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Libya Spot Report



I haven’t had an opportunity to get far out of Tripoli, so my observations are limited to the capital area, but still, I can’t help feeling optimistic about Libya.  Everyone may be in the honeymoon phase a bit, post-Ghadaffi, but from what I have observed, most Libyans here in Tripoli have laid down their weapons and cheerfully gone back to work.  You do see the militias, but they are no longer running checkpoints around the city and seem to confine themselves mostly to milling around their compounds or hanging out on a street corner.  You still see the odd technical – like the DShK I saw mounted in the back of a pickup in the city center yesterday – but very few armed men in the streets.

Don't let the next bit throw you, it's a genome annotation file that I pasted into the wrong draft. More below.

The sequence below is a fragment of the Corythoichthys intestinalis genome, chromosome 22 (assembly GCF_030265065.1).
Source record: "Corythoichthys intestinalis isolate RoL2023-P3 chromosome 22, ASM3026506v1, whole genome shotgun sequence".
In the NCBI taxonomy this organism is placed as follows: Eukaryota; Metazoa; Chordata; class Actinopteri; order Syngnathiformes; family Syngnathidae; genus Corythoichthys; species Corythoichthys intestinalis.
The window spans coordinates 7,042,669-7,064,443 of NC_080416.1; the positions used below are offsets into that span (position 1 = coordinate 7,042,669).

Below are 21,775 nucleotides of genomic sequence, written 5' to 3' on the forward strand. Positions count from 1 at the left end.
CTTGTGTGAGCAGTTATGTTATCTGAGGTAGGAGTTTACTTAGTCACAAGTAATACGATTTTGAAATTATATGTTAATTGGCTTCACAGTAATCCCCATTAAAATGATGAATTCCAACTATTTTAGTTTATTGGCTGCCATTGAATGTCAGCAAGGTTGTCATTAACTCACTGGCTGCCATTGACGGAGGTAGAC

Tripoli itself does not appear to have taken much damage in the NATO bombing raids.  The only major damage I’ve seen is to the military installations just outside the city and of course on Ghadaffi’s compounds, which were basically leveled.  I’m kicking myself for not taking a photo of the billboard I saw near one of Ghadaffi’s ruined compounds that said “Thank You, NATO!”  The only major destruction I’ve seen inside the city was to one of Saif Gaddafi’s houses, where all the windows were shot out and the walls appeared to have been peppered with RPG and small arms fire.  You still hear occasional gunshots, usually at night, but it sounds to me like people just letting off the odd burst for the hell of it.  I’ve heard nothing that sounded like an actual gunfight – despite what some of the journalists around here might be reporting.  In fact, you might want to check that out, because I’m really starting to feel that some of the journalists over here may be sensationalizing their reports a bit.  But then, I haven’t been here that long, so maybe there are things I’ve missed.